The story line was - to me - kind... Continue reading
Teen, 13 years old Written bybig.blrdd February 18, 2021


This book actually has a good theme. It's not like it has straight up nasty scenes. Your child should be mature enough to read this. This book is so good,... Continue reading
Teen, 16 years old Written byNoelcole November 7, 2019

Not a good book

The doesn’t have enough action characters are badly developed has bad examples

What's the story?

Nothing is working for Tyrell. His father has been sent to jail again, and his mother, unwilling or unable to take responsibility for the family, has lost their apartment, leaving them homeless. Unable to get homeless housing because of the mother's previous attempts to scam the system, Tyrell, his self-centered mother, and his younger brother end up being placed in a single room in a roach-infested motel with no provision for food, and seemingly no way out. Tyrell, trying the best a young teen can to provide for his family and keep his brother out of foster care, drops out of school.

Though he is not above petty crime to buy food, Tyrell resists his mother's efforts to push him into selling drugs. Instead he pins all of his hopes on planning an underground party -- with the money he can make there he hopes to get his family an apartment. But to pull it off he has to rely on others, few of whom are reliable, and most of whom are only out for themselves.

Is it any good?

This powerful and gritty first novel by Coe Booth, a former crisis-center worker from the Bronx, clearly and grippingly portrays the reality of millennial inner-city life. It addresses the hard and limited choices, the despair, the waste of human potential, but also the relentless and determined efforts of some to take even one small step on the road out. Despite its difficult content it should have a place in any high school or college class on modern social problems.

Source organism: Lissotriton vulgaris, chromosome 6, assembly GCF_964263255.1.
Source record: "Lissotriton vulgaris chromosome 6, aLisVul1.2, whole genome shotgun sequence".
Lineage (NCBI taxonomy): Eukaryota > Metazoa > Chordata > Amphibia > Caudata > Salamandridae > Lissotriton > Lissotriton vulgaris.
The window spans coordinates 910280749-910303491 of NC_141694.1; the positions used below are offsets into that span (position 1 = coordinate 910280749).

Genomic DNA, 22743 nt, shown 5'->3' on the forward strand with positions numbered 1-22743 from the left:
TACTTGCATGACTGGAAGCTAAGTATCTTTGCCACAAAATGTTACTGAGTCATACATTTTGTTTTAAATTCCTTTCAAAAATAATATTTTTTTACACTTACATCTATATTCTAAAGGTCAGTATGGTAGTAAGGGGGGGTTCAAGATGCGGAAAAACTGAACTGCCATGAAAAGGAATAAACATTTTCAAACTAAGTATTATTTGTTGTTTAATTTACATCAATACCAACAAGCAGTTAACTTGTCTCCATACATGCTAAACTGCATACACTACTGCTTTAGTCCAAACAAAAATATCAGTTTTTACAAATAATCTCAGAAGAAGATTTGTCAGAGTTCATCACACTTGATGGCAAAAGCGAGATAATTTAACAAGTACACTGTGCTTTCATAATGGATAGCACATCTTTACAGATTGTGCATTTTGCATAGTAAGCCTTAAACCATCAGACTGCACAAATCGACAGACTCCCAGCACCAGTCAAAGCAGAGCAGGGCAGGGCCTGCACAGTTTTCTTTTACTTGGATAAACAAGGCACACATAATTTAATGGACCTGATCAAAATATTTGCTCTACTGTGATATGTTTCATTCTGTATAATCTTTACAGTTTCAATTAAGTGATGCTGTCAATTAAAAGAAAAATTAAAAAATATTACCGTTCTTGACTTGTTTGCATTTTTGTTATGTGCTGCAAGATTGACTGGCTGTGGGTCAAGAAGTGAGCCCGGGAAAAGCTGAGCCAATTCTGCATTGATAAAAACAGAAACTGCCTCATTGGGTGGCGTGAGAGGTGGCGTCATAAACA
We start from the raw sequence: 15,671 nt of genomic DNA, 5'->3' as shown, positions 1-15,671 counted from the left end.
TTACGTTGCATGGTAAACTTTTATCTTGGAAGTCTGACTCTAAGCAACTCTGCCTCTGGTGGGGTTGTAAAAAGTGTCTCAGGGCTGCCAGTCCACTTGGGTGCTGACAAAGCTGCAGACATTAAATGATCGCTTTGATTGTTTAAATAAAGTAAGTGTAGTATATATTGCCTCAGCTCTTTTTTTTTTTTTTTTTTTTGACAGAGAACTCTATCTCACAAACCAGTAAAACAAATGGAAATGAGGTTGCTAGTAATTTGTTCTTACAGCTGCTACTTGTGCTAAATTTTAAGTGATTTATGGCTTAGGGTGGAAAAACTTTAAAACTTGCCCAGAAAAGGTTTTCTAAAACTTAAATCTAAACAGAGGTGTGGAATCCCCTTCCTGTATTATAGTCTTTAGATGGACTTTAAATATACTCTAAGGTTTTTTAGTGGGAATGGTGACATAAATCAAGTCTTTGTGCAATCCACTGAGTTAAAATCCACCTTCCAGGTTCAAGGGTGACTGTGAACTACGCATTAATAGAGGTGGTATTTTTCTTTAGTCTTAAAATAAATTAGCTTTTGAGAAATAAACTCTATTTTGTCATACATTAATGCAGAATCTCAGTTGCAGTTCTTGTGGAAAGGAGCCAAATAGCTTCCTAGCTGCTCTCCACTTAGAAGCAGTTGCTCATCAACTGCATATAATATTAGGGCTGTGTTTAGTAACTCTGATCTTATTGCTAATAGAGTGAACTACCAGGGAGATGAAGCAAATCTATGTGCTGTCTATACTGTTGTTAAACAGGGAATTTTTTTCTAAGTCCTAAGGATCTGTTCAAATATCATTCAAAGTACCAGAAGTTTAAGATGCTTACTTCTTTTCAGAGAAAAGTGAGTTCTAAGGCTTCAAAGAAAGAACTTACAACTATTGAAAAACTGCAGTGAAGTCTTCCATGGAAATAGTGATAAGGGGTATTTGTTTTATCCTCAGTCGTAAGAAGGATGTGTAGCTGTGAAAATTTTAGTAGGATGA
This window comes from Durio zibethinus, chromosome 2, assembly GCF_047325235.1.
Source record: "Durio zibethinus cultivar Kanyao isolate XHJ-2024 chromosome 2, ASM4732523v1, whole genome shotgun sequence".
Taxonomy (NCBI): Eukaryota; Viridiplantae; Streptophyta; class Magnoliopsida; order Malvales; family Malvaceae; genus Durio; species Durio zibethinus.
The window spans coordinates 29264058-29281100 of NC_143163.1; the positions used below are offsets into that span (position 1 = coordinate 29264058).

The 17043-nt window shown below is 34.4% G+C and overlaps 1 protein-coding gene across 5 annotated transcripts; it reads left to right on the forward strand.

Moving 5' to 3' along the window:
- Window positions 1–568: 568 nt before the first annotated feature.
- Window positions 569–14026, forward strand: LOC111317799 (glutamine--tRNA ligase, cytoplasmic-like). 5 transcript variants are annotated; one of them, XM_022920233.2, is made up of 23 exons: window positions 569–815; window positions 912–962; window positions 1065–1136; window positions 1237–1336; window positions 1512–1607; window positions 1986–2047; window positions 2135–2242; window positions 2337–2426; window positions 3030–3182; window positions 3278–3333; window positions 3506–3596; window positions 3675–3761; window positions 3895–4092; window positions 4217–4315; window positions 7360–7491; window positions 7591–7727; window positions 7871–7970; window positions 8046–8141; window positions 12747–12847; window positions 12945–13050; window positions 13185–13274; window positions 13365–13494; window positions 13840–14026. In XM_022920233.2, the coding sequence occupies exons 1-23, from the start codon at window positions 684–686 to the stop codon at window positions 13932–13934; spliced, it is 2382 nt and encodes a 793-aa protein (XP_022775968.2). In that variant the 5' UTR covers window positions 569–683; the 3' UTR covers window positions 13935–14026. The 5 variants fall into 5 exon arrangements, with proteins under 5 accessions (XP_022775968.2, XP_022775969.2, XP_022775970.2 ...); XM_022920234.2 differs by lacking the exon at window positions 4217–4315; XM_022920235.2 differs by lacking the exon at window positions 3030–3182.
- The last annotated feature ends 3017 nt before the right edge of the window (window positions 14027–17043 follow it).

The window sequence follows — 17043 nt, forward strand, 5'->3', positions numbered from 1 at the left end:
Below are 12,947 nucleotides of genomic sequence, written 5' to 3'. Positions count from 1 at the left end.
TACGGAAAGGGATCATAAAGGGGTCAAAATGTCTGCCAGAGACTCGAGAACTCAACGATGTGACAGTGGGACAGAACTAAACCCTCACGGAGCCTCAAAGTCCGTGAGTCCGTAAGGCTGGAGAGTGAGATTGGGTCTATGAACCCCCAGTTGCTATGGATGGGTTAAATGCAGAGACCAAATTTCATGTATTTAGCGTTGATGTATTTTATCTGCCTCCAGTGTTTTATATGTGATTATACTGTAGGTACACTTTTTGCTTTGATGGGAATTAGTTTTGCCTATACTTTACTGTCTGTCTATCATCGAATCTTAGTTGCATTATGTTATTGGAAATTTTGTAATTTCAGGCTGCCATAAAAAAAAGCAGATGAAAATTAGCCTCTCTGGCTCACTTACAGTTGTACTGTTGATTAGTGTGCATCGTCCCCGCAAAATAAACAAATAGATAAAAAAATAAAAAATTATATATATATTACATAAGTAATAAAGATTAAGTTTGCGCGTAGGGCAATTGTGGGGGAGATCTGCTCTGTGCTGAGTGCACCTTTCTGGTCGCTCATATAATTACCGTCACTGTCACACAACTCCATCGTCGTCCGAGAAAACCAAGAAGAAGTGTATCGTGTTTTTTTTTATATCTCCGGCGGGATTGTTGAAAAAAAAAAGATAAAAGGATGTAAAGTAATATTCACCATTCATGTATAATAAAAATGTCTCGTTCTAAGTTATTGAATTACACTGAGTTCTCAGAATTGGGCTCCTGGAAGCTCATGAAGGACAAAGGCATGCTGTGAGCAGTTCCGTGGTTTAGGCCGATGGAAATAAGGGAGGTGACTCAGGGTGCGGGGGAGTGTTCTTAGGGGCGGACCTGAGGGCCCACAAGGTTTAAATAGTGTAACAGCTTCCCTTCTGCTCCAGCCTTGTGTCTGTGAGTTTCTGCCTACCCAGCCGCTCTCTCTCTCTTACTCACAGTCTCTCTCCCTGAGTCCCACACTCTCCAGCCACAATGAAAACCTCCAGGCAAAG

Everything rings true here -- events, characters, attitudes, even the use of dialect. Booth never makes an awkward slip, and Tyrell's voice resonates in the reader's head like that of a real person. Even the ending remains utterly true and faithful to the situation and characters. This is a very auspicious debut.

Talk to your kids about ...

  • Families can talk about Tyrell's life in the inner-city. What other movies or books do you know that take place in a similar environment? What are some of the things that are common in inner-city stories? How is this one different?

  • Do you think this book was meant for teens growing up like Tyrell -- or for kids living in different types of environments? Who did the author write this book for?

  • This book won the Los Angeles Times Book Prize for Young Adult Fiction. Why do you think it received that honor? Are you more interested in a book if it has won an award or earned good reviews -- or do you like to make your own judgments?

Book details

Our editors recommend

For kids who love coming-of-age stories